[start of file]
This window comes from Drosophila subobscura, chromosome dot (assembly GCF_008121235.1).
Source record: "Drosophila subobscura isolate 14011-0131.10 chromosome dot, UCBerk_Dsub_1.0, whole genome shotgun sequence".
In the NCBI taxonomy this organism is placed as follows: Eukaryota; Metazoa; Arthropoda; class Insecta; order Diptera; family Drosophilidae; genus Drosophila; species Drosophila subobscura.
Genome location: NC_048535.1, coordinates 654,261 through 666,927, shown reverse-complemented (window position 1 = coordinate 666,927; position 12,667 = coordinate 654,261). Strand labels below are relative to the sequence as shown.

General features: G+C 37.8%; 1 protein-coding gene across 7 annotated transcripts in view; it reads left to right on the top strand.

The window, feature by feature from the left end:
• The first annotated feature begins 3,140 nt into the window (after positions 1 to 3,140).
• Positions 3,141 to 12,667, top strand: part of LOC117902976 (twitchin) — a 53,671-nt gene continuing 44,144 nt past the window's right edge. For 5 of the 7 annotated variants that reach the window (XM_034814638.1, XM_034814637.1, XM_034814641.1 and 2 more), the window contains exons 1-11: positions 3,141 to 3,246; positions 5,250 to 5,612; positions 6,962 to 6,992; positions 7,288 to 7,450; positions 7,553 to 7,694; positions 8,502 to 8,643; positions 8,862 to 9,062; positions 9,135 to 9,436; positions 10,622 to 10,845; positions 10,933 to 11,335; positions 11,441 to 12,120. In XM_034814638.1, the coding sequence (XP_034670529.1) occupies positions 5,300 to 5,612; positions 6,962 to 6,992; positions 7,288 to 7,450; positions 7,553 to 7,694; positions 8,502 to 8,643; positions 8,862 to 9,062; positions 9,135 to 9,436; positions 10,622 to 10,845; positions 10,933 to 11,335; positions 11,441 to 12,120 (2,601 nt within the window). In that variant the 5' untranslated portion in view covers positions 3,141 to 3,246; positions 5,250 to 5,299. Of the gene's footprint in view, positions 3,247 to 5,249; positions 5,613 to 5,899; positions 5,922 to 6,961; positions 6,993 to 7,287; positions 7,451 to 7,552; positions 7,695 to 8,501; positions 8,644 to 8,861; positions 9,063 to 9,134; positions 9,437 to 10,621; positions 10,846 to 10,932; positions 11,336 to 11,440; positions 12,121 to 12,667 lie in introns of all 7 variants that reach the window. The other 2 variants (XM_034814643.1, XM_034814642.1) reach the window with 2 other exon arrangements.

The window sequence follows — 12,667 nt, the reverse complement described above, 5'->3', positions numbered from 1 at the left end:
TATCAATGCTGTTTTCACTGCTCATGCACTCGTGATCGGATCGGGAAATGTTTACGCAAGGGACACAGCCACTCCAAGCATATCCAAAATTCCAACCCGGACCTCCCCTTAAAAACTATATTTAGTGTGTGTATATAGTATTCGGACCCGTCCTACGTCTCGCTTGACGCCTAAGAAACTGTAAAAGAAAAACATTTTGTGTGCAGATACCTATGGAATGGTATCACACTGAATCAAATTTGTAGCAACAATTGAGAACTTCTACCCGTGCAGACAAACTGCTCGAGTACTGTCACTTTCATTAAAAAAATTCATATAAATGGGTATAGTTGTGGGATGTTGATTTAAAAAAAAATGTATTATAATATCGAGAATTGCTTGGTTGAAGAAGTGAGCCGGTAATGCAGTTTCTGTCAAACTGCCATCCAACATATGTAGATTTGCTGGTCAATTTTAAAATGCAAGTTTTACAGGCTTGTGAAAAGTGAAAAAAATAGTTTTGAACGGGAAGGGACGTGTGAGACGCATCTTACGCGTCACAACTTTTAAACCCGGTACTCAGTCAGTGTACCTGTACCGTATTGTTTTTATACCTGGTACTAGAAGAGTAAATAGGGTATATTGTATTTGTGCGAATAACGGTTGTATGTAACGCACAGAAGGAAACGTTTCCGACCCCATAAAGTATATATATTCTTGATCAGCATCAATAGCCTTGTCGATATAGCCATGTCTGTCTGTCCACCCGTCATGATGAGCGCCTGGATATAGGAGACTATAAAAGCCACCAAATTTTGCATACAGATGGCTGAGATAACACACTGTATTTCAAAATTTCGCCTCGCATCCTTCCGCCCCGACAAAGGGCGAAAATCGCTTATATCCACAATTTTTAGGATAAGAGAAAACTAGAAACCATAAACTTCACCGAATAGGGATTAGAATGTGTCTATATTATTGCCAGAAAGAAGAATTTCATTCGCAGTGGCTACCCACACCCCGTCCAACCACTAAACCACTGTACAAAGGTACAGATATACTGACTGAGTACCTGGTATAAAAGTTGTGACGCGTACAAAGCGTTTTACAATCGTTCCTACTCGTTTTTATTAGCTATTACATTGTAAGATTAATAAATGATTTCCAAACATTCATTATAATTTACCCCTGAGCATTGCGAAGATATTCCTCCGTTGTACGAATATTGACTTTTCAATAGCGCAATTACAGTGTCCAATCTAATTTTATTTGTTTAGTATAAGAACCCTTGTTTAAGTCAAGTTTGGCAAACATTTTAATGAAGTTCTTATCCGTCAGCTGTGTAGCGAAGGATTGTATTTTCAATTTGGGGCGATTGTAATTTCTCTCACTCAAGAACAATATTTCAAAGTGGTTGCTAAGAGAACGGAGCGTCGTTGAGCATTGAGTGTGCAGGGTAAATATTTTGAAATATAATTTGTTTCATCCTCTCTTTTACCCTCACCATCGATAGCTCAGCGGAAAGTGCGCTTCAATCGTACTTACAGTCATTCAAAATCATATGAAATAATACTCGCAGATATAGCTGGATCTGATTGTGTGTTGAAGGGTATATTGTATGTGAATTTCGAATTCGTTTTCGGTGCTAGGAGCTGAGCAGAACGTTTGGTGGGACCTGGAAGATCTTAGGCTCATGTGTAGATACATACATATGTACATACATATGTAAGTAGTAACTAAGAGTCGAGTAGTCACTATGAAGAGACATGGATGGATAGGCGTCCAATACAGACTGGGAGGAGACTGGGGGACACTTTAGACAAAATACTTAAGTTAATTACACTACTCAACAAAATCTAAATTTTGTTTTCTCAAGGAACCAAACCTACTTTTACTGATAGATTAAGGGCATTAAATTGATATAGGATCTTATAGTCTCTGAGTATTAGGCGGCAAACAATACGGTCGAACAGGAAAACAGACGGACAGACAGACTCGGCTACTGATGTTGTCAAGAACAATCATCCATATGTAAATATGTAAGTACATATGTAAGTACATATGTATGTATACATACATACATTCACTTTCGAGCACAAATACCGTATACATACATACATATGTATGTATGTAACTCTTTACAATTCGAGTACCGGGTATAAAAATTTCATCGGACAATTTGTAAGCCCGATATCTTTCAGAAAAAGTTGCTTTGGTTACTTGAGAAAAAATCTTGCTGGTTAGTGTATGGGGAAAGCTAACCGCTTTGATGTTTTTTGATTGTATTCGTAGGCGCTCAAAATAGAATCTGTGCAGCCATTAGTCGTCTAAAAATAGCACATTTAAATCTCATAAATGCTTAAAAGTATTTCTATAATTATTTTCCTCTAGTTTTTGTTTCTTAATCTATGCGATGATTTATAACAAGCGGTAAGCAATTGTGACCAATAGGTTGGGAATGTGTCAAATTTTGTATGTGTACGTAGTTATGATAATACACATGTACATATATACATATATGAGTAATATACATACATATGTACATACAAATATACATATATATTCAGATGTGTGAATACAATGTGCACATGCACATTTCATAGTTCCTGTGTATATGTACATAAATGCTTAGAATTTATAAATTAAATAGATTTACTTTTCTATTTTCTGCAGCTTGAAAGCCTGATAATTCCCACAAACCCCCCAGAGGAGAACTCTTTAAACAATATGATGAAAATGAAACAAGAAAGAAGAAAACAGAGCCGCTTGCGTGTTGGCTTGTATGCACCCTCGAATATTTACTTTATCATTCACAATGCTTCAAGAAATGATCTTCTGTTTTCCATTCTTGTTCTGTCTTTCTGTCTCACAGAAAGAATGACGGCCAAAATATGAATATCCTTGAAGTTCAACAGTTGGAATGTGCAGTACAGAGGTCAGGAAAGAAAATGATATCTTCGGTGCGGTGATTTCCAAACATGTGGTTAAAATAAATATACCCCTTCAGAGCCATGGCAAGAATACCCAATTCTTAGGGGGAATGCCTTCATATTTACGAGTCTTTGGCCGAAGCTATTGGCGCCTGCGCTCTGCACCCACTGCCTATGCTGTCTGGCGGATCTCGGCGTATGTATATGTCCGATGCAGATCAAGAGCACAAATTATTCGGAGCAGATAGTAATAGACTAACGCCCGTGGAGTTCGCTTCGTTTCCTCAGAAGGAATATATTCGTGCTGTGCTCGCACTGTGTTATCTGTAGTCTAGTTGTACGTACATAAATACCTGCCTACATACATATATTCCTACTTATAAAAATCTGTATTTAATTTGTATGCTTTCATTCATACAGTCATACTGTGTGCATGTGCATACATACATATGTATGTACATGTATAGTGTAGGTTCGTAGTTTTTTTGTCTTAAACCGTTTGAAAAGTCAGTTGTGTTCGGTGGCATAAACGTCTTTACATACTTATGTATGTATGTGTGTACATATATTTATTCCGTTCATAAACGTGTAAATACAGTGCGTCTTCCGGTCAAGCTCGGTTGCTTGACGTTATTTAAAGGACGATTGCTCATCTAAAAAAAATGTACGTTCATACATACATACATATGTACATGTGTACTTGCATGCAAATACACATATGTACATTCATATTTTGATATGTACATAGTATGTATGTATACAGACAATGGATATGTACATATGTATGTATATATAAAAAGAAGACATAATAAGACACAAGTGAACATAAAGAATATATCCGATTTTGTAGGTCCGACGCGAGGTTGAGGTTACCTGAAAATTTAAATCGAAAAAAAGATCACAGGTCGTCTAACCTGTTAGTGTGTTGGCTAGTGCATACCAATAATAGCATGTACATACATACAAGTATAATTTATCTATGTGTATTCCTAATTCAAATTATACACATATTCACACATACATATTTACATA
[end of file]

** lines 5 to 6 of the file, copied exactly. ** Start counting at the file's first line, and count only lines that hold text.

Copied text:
General features: G+C 37.8%; 1 protein-coding gene across 7 annotated transcripts in view; it reads left to right on the top strand.

The window, feature by feature from the left end: